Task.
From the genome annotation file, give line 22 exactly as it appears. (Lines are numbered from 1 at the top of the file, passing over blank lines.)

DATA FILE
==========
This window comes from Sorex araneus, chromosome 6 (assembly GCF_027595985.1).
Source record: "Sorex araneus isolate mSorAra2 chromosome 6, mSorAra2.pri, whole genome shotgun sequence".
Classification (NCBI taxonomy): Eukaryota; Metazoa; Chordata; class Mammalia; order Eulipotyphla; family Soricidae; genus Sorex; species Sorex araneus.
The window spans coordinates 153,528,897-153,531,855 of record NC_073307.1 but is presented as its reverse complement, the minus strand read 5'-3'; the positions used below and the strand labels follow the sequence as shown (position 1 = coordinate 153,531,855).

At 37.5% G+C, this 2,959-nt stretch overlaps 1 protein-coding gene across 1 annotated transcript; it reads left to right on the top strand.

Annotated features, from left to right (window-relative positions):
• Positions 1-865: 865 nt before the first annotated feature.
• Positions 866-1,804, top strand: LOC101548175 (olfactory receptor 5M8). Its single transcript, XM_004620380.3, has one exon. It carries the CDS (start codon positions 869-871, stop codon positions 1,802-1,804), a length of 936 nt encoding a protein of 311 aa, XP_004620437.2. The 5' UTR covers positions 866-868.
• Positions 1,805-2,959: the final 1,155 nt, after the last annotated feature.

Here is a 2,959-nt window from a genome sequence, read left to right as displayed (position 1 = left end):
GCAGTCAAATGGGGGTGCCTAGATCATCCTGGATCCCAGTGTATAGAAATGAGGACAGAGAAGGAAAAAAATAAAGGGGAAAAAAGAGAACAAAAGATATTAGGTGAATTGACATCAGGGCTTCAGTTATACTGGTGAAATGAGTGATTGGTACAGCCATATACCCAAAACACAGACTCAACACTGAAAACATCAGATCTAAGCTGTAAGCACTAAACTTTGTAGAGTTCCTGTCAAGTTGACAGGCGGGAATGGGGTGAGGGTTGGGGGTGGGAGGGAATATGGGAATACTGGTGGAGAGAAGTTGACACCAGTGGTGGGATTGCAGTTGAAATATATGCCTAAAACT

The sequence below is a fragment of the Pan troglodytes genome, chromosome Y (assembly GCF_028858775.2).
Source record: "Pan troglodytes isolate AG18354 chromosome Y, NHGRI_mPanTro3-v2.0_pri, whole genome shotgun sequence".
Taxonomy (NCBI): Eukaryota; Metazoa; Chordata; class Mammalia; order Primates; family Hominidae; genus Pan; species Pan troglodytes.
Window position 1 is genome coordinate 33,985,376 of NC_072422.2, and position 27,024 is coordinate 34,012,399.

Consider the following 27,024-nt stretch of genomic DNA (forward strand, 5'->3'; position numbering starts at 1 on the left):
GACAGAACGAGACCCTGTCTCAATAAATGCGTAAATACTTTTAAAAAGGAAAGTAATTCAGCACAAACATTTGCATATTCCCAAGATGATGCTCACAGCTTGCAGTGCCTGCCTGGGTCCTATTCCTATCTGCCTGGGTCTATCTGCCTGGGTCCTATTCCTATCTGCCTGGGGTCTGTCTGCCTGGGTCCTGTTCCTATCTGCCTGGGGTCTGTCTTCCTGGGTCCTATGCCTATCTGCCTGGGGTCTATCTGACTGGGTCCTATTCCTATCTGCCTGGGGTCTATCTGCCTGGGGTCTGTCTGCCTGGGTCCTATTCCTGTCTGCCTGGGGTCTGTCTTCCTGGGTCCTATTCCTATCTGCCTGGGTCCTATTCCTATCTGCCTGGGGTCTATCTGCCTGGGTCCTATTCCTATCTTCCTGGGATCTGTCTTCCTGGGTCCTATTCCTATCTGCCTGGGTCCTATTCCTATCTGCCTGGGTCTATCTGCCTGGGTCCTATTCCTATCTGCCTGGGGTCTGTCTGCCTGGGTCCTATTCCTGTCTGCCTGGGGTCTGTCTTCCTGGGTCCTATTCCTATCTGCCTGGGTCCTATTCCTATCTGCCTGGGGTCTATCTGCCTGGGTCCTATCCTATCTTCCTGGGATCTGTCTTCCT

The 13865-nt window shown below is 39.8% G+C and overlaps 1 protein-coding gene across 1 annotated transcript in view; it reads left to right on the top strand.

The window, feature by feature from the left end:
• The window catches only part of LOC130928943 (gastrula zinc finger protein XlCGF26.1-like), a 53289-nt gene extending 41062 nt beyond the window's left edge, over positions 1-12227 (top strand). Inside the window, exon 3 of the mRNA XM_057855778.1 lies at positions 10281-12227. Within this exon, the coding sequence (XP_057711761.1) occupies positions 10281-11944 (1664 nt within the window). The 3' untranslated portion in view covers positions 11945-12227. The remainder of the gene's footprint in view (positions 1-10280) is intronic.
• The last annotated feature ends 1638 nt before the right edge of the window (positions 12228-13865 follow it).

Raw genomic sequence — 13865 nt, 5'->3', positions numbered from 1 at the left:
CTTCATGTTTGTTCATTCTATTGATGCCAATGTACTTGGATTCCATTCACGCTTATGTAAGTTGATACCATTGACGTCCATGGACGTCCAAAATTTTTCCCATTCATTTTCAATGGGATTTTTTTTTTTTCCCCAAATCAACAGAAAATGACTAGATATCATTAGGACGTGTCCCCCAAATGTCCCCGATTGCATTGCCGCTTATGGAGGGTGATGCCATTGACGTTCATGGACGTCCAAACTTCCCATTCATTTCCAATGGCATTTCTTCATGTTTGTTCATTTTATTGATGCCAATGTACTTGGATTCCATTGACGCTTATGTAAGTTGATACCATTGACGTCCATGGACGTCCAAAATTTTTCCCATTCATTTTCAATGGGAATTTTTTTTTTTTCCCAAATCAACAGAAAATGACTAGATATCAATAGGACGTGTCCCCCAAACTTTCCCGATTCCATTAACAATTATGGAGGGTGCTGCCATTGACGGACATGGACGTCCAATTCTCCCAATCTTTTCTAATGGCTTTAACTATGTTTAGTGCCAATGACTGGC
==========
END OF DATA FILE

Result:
Raw genomic sequence — 13865 nt, 5'->3', positions numbered from 1 at the left: